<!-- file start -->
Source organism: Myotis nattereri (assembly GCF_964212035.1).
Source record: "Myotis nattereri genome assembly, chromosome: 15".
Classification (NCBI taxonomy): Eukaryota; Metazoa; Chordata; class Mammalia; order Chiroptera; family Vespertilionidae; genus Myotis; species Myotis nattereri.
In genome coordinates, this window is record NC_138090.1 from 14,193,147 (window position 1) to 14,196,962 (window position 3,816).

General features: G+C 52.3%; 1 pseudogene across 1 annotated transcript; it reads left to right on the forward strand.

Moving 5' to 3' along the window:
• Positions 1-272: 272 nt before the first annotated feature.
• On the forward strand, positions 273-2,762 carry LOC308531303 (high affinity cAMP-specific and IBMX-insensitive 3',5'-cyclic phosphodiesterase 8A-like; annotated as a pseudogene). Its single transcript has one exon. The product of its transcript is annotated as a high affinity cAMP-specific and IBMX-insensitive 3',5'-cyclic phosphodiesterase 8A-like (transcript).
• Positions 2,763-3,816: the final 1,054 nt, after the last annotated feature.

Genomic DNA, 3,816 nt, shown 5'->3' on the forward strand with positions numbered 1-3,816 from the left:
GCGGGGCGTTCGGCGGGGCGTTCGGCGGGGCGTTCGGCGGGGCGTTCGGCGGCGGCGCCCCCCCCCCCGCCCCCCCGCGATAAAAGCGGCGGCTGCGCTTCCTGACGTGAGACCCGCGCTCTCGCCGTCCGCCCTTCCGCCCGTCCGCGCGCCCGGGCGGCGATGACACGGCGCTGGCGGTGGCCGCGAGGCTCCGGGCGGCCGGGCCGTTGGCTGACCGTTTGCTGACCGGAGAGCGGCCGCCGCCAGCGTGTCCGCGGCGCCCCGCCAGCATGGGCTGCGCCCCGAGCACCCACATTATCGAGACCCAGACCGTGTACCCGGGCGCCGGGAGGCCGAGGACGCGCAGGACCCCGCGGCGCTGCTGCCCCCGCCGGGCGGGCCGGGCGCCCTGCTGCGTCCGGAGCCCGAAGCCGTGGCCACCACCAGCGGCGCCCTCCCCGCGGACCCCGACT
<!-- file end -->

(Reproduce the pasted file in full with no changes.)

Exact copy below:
Source organism: Myotis nattereri (assembly GCF_964212035.1).
Source record: "Myotis nattereri genome assembly, chromosome: 15".
Classification (NCBI taxonomy): Eukaryota; Metazoa; Chordata; class Mammalia; order Chiroptera; family Vespertilionidae; genus Myotis; species Myotis nattereri.
In genome coordinates, this window is record NC_138090.1 from 14,193,147 (window position 1) to 14,196,962 (window position 3,816).

General features: G+C 52.3%; 1 pseudogene across 1 annotated transcript; it reads left to right on the forward strand.

Moving 5' to 3' along the window:
• Positions 1-272: 272 nt before the first annotated feature.
• On the forward strand, positions 273-2,762 carry LOC308531303 (high affinity cAMP-specific and IBMX-insensitive 3',5'-cyclic phosphodiesterase 8A-like; annotated as a pseudogene). Its single transcript has one exon. The product of its transcript is annotated as a high affinity cAMP-specific and IBMX-insensitive 3',5'-cyclic phosphodiesterase 8A-like (transcript).
• Positions 2,763-3,816: the final 1,054 nt, after the last annotated feature.

Genomic DNA, 3,816 nt, shown 5'->3' on the forward strand with positions numbered 1-3,816 from the left:
GCGGGGCGTTCGGCGGGGCGTTCGGCGGGGCGTTCGGCGGGGCGTTCGGCGGCGGCGCCCCCCCCCCCGCCCCCCCGCGATAAAAGCGGCGGCTGCGCTTCCTGACGTGAGACCCGCGCTCTCGCCGTCCGCCCTTCCGCCCGTCCGCGCGCCCGGGCGGCGATGACACGGCGCTGGCGGTGGCCGCGAGGCTCCGGGCGGCCGGGCCGTTGGCTGACCGTTTGCTGACCGGAGAGCGGCCGCCGCCAGCGTGTCCGCGGCGCCCCGCCAGCATGGGCTGCGCCCCGAGCACCCACATTATCGAGACCCAGACCGTGTACCCGGGCGCCGGGAGGCCGAGGACGCGCAGGACCCCGCGGCGCTGCTGCCCCCGCCGGGCGGGCCGGGCGCCCTGCTGCGTCCGGAGCCCGAAGCCGTGGCCACCACCAGCGGCGCCCTCCCCGCGGACCCCGACT